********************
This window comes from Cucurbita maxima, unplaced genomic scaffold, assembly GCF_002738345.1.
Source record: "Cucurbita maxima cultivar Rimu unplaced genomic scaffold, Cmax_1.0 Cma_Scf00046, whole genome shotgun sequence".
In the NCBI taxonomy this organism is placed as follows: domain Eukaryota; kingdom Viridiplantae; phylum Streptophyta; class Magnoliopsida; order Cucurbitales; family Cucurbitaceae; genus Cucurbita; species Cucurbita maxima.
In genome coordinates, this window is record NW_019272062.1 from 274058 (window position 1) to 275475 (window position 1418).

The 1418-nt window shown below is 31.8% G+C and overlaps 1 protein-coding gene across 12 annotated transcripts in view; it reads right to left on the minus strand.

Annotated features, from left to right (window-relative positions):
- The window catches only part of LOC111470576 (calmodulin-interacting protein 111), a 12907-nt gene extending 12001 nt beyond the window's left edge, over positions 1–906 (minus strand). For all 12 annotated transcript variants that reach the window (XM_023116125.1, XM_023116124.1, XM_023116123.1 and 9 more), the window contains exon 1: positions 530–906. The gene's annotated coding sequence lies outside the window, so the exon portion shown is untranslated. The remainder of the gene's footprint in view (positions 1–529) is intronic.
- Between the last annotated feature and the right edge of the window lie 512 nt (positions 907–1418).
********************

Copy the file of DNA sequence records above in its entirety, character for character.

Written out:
This window comes from Cucurbita maxima, unplaced genomic scaffold, assembly GCF_002738345.1.
Source record: "Cucurbita maxima cultivar Rimu unplaced genomic scaffold, Cmax_1.0 Cma_Scf00046, whole genome shotgun sequence".
In the NCBI taxonomy this organism is placed as follows: domain Eukaryota; kingdom Viridiplantae; phylum Streptophyta; class Magnoliopsida; order Cucurbitales; family Cucurbitaceae; genus Cucurbita; species Cucurbita maxima.
In genome coordinates, this window is record NW_019272062.1 from 274058 (window position 1) to 275475 (window position 1418).

The 1418-nt window shown below is 31.8% G+C and overlaps 1 protein-coding gene across 12 annotated transcripts in view; it reads right to left on the minus strand.

Annotated features, from left to right (window-relative positions):
- The window catches only part of LOC111470576 (calmodulin-interacting protein 111), a 12907-nt gene extending 12001 nt beyond the window's left edge, over positions 1–906 (minus strand). For all 12 annotated transcript variants that reach the window (XM_023116125.1, XM_023116124.1, XM_023116123.1 and 9 more), the window contains exon 1: positions 530–906. The gene's annotated coding sequence lies outside the window, so the exon portion shown is untranslated. The remainder of the gene's footprint in view (positions 1–529) is intronic.
- Between the last annotated feature and the right edge of the window lie 512 nt (positions 907–1418).